Many such questions arise. Much of what might be said in reply can be regarded by the sceptical and the orthodox as purely speculative. The present attitude of the churches would seem to negate any possibility of a universal religion at this time—if ever; the divergences in doctrine and in the presented approach to God would appear to preclude any uniformity of approach. Necessarily, the outer structure of the New World Religion will be long in manifesting; there is little chance of its full emergence during the present generation. The signs, however, of its rising are already to be seen on the horizon, and the dawn of true thinking is revealing them; the blueprints are already drawn. The inner attitude of humanity and a few outer happenings indicate a true inner recognition of the necessity for a revisal of orthodox religion and a revival of its spiritual influence. These are ever the preliminary steps to creation. Subjective realization always precedes the objective manifestation and so it is today in this case.
Humanity is recognizing the need for a more vital approach to God and one more intelligently presented; men are tired of doctrinal and dogmatic differences and quarrels; the study of Comparative Religion has demonstrated that the foundational truths in every faith are identical. Because of this universality, they evoke recognition and response from all men everywhere. The only factor in reality which militates against the spiritual unity of all men everywhere is the existent clerical organizations and their militant attitude to religions and to faiths other than their own.
In spite of all this, the structure of the New World Religion is being raised by the dissenting groups within the institutional churches, by the many world groups who present the concept of God immanent, even when they do so with selfish motive and with an unwholesome emphasis upon the powers of the indwelling divinity to provide perfect health, plenty of money, serene business success and unbroken popularity!
The New World Religion is also being brought into expression through the work of the esoteric groups throughout the world because of their particular emphasis upon the fact of the spiritual Hierarchy, upon the office and the work of the Christ and upon the techniques of meditation whereby soul-awareness (or the Christ-consciousness) can be achieved. Prayer has been [Page 157] expanded into meditation; desire has been lifted into mental aspiration. This is supplanted by a sense of unity and by the recognition of God immanent. This leads eventually to at-one-ment with God transcendent.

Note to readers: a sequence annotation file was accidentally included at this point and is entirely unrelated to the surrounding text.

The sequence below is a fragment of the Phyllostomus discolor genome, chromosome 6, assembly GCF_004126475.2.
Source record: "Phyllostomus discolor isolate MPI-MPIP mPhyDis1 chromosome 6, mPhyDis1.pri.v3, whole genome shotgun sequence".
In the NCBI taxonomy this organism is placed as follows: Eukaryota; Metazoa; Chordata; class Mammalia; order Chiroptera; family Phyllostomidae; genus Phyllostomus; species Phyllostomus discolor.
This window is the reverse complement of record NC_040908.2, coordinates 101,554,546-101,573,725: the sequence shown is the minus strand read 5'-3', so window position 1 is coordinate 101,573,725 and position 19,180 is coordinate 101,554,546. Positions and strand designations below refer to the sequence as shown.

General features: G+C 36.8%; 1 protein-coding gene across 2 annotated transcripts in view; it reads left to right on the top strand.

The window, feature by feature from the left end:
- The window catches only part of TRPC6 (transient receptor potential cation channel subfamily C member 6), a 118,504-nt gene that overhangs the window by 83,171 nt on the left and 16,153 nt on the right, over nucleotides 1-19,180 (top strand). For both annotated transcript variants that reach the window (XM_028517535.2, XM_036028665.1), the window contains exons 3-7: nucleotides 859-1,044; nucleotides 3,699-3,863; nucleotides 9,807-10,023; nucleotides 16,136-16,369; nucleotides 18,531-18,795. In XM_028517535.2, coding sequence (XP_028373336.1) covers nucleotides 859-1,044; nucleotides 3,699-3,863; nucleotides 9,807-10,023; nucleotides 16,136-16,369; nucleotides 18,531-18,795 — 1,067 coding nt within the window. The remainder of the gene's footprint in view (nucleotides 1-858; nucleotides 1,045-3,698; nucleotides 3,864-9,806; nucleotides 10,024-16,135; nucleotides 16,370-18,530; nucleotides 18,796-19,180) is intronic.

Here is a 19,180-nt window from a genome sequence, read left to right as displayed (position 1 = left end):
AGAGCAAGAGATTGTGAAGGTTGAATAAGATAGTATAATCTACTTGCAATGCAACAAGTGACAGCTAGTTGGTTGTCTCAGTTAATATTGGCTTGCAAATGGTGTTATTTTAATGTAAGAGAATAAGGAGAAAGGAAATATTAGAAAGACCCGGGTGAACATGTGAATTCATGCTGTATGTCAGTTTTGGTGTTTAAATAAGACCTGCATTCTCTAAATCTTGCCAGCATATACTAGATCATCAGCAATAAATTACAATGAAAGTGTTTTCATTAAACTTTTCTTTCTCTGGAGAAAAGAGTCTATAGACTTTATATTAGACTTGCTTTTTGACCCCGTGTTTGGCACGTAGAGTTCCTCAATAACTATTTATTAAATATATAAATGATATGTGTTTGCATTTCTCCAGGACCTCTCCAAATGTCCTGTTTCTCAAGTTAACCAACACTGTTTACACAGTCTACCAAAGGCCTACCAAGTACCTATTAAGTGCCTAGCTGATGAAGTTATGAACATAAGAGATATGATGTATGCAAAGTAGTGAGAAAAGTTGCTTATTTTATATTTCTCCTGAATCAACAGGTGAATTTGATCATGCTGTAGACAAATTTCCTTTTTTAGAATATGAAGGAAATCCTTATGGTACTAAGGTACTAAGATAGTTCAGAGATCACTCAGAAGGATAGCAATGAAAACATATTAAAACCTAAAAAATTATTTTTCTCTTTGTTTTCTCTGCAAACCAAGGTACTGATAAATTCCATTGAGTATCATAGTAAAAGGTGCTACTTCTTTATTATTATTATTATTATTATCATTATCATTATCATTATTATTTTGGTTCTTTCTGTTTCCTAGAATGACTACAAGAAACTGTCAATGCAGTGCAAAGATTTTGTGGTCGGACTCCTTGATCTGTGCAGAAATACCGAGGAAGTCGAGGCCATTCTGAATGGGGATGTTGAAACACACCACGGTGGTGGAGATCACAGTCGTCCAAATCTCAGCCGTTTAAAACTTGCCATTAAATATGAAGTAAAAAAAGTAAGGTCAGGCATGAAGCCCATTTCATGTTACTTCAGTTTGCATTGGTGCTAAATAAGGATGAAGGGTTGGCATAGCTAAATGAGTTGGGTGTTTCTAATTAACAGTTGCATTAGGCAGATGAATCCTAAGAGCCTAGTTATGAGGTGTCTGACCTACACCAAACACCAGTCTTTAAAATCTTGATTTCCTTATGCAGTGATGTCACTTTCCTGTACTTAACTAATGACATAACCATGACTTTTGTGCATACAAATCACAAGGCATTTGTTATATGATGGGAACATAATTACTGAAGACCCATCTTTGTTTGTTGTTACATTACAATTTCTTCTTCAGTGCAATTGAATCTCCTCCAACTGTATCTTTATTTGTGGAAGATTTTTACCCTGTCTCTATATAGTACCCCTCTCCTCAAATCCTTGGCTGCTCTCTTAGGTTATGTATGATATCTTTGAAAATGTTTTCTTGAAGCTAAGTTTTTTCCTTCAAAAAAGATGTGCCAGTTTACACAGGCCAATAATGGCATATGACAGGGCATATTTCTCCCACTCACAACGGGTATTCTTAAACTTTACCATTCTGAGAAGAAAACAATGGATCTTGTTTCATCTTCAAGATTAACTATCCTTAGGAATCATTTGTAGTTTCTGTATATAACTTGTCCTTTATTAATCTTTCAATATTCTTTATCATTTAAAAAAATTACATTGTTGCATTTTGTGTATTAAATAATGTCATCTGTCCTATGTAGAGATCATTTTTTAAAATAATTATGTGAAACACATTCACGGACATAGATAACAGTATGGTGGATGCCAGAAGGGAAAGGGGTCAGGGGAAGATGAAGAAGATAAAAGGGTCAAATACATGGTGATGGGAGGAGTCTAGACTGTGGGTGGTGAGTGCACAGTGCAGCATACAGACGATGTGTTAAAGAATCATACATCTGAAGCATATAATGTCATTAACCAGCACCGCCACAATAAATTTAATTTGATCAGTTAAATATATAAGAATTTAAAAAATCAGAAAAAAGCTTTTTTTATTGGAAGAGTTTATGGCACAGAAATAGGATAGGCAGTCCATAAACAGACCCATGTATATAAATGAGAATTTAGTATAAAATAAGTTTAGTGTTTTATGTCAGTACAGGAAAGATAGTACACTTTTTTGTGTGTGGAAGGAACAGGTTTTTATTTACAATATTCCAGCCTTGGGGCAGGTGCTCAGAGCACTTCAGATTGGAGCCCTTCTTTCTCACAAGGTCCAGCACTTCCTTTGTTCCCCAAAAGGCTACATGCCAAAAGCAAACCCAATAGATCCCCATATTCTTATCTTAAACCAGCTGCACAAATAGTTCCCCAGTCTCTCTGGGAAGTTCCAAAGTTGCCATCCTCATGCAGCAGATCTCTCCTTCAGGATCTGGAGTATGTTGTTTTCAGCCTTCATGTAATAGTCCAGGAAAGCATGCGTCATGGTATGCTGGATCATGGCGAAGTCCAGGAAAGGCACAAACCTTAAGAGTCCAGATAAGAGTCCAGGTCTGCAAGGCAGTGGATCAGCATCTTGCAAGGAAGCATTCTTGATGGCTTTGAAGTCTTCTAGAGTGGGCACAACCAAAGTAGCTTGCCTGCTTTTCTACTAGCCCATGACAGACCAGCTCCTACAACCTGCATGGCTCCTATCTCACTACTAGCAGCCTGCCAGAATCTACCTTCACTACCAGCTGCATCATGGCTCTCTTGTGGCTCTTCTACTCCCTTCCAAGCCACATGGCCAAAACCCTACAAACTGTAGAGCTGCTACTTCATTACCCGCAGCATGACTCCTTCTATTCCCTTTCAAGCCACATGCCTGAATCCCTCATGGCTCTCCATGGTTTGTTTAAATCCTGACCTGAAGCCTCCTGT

It is at this point that the Science of Invocation and Evocation can at times supersede the earlier techniques. The whole of humanity is moving forward into the area of mental understanding. The grasping nature of the prayers of the average men (based as they are upon desire for something) has long disturbed the intelligent; the vagueness of the meditation, taught and practised in the East and in the West (with its emphatically selfish note, personal liberation and personal satisfaction) is likewise causing a revolt. Something bigger and larger than individual desire and liberation is registered. Many groups are wrestling with these changes and this is, in itself, most hopeful.
In the aggregate of these groups—within the churches or outside them—is to be found the nucleus of the New World Religion. To this should be added the activities of the spiritualistic movement, not from the angle of its emphasis upon phenomena (much of it is spurious or imaginative, but some of it realistic and true) but from the angle of its surety about human immortality and the evidence which it has collected. The spiritualists have not yet succeeded in proving immortality; they have succeeded in proving survival and have thus made a valuable contribution to the structure of the New World Religion.